Coba, Chichen Itza and Palenque, Mexico: WEEK 7 - 8 OCTOBER, SUNNY 28 - 32 degrees
28.10.2016 - 03.11.2016 32 °C
It may seem surprising, but our favourite Mayan ruins so far were Palenque, followed by Coba and then the famous, most restored and visited Chichen Itza. Travelling to Mexico and not visiting Chichen Itza is akin to going to Egypt and not stopping off at Giza to see the Pyramids, however this means we had high expectations of the site.
We arrived just after 8am, desperate to beat the hoardes of tourists on organised day trips and the intense heat. El Castillo was our first stop and is the pyramid that sits alone in the centre of a grassy plaza - it is the Mayan calendar rendered in stone. Intriguingly, each staircase has 91 steps, which added to the single step at the main entrance, equals 365. On the spring and autumn equinoxes near sunset, the serpents' heads at the foot of the main entrance are joined to their tails at the top of the pyramid by an undulating shadow.
While all of this is fascinating including the Temple of Warriors lined by the Thousand Columns and the massive ball court with walls 90m long with grisly panels displaying decapitated players and ritual knives, the whole setting is rather sterile. All the temples and pyramids are roped off, so there is no opportunity to explore or scale the temples, which is one of Thomas's favourite past times when visiting ruins. I understand that the site needs to be preserved from millions of tourists that visit every year, but this is detrimental to its appeal for me, as are the paths densely packed with souvenir stalls.
In contrast, Palenque and Coba ruins have very different settings. The ancient city of Coba was easily accessed from Valladolild and was a pleasant interlude compared to Chichen Itza. To beat the tourist coaches and the hot sun, we hopped onto a 7am bus to Coba to be at the entrance for 8am. Part of Coba's charm is hiring bikes, pedalling leisurely through the jungle on well laid out shady cycle trails, wandering peacefully from Mayan pyramid to steles without the crowds. The ruins are slowly being reclaimed by the jungle vegetation giving the site a 'Lost World' feel.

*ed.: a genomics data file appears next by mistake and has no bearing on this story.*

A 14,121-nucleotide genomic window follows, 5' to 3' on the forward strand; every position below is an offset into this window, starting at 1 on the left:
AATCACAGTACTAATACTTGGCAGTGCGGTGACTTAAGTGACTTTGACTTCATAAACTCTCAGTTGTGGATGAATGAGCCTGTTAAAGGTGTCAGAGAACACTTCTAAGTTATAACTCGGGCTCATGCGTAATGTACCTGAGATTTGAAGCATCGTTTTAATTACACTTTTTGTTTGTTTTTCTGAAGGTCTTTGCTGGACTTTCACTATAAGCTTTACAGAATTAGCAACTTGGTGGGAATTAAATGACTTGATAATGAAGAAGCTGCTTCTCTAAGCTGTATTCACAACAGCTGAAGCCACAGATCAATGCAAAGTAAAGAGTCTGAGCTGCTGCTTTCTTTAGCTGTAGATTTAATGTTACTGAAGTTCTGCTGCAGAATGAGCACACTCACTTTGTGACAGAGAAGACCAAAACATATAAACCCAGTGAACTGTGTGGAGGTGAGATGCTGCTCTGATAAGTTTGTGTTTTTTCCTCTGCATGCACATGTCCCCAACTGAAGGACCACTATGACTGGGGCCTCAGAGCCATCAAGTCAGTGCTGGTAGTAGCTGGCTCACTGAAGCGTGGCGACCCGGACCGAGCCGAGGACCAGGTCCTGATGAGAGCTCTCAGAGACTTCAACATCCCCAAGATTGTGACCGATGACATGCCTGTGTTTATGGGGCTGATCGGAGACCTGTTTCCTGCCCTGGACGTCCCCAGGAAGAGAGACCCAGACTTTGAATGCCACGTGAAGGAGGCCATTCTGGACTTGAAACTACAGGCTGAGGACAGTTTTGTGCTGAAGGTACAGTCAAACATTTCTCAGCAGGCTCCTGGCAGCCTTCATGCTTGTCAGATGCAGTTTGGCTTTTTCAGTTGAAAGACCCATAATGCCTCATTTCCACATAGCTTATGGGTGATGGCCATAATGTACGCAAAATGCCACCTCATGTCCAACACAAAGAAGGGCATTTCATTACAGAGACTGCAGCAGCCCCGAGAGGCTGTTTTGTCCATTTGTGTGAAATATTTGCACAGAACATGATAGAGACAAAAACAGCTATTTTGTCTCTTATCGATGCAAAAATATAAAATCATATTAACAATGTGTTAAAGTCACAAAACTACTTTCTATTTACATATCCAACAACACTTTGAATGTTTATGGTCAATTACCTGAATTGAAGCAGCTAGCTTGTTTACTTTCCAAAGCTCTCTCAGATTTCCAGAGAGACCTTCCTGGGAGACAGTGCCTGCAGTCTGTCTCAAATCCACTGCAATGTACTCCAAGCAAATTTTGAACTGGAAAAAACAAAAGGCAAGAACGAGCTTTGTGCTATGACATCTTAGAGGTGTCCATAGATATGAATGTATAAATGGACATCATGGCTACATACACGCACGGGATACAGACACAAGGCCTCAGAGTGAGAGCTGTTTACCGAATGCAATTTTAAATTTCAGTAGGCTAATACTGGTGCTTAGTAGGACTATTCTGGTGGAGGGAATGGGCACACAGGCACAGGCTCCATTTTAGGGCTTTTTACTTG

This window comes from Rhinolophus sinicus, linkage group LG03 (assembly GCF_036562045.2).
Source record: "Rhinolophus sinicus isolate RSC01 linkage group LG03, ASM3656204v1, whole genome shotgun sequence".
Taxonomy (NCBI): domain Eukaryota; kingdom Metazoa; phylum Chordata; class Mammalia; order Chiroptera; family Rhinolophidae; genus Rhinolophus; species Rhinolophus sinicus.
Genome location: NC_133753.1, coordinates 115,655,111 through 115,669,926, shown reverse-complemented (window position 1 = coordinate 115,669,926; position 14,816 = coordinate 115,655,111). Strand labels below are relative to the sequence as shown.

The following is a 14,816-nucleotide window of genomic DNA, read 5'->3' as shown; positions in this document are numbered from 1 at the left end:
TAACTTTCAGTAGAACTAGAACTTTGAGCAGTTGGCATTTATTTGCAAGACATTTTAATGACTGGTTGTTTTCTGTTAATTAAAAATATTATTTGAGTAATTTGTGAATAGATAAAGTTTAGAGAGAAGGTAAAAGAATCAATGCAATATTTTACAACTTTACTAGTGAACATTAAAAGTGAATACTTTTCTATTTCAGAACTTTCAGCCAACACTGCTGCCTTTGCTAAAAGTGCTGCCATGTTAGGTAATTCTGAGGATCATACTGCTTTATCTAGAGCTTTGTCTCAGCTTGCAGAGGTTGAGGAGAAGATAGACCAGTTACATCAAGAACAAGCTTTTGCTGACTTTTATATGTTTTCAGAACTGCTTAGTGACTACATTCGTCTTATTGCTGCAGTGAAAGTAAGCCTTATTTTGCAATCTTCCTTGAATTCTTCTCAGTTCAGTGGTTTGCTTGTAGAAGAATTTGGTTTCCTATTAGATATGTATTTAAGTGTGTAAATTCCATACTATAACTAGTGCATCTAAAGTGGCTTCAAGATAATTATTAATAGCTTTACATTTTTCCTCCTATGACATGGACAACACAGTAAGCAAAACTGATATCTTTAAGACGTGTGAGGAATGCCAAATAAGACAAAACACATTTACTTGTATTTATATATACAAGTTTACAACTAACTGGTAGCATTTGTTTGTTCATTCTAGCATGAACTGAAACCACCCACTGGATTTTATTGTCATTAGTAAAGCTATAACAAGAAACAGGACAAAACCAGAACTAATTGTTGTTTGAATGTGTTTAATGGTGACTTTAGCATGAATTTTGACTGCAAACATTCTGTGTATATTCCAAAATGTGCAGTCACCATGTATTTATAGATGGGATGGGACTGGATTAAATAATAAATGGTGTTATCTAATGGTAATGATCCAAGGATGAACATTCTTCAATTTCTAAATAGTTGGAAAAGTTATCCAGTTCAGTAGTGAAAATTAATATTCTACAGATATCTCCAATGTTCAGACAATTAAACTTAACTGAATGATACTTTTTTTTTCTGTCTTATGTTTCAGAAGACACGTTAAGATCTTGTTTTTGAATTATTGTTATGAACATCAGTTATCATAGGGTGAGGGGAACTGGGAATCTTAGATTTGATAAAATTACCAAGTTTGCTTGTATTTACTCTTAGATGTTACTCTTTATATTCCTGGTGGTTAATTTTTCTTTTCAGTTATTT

The tallest pyramid, Nohoch Mul, is 24m high and is a precarious climb up uneven steps to the summit from which there is a breathtaking view of the endless surrounding jungle for 360 degrees.
From Thomas's point of view, the bike ride was the Coba highlight as was the climb and the leaf cutter ants he discovered with his eagle eyes.
Palenque ruins are set in lush jungle and by arriving at 8am, there are hardly any tourists, just the mist clinging to the treetops and shafts of sunlight breaking through. It has a distinctly Indiana Jones feel. Templo de las Inscripciones is an eight step pyramid 26m high, built against an overgrown hillside.
El Palacio is where the fun starts as you can clamber up and physically connect with the ruins, providing a sense of scale and stunning overview of the site, peering through small 'T' shaped windows, imagining what life was like back in 900AD. The ruins accessed behind Grupo del Norte were down perilous steps that followed a stream to cascading pools. Eventually a suspension bridge crosses a river and this is where we had our first 'Deadly 60' moment. Thomas discovered a two metre long green and yellow snake handing across a jungle vine by a set of ruins. Thomas wisely told me to back away when the snake started taking an unhealthy interest in me.
The Palenque museum contains giant creamic incense burners in the form of gods, explanation of glyphs and a huge sarcophagus lide engraved with the World Tree. There were theories as to why the city was abandonned, the most likely being over population, as there is evidence that the Mayans were battling against each other for resources and labour. It was fascinating to discover that when Palenque rulers died, after their journey through the underworld, they are reborn as fruit trees such as cocoa, avocado, lime etc. This is depicted as part of their head dress on various engravings. Better a fruit tree than a root vegetable!
The next morning, back in our room in our Palenque hostel, Thomas warned me about entering the bathroom as he'd had to dodge a hairy, black tarantula in the night. Edward dismissed this saying there was no sign of any creepy crawlies and had he been imagining it? When I cautiously opened the bathroom door, I noticed charcoal unfurling legs in the corner and recommended that everyone put their shoes on. Edward was horrified to discover a gigantic spider. I couldn't believe how brave Thomas had been to visit the toilet in the middle of the night! Eat your heart out Steve Backshaw.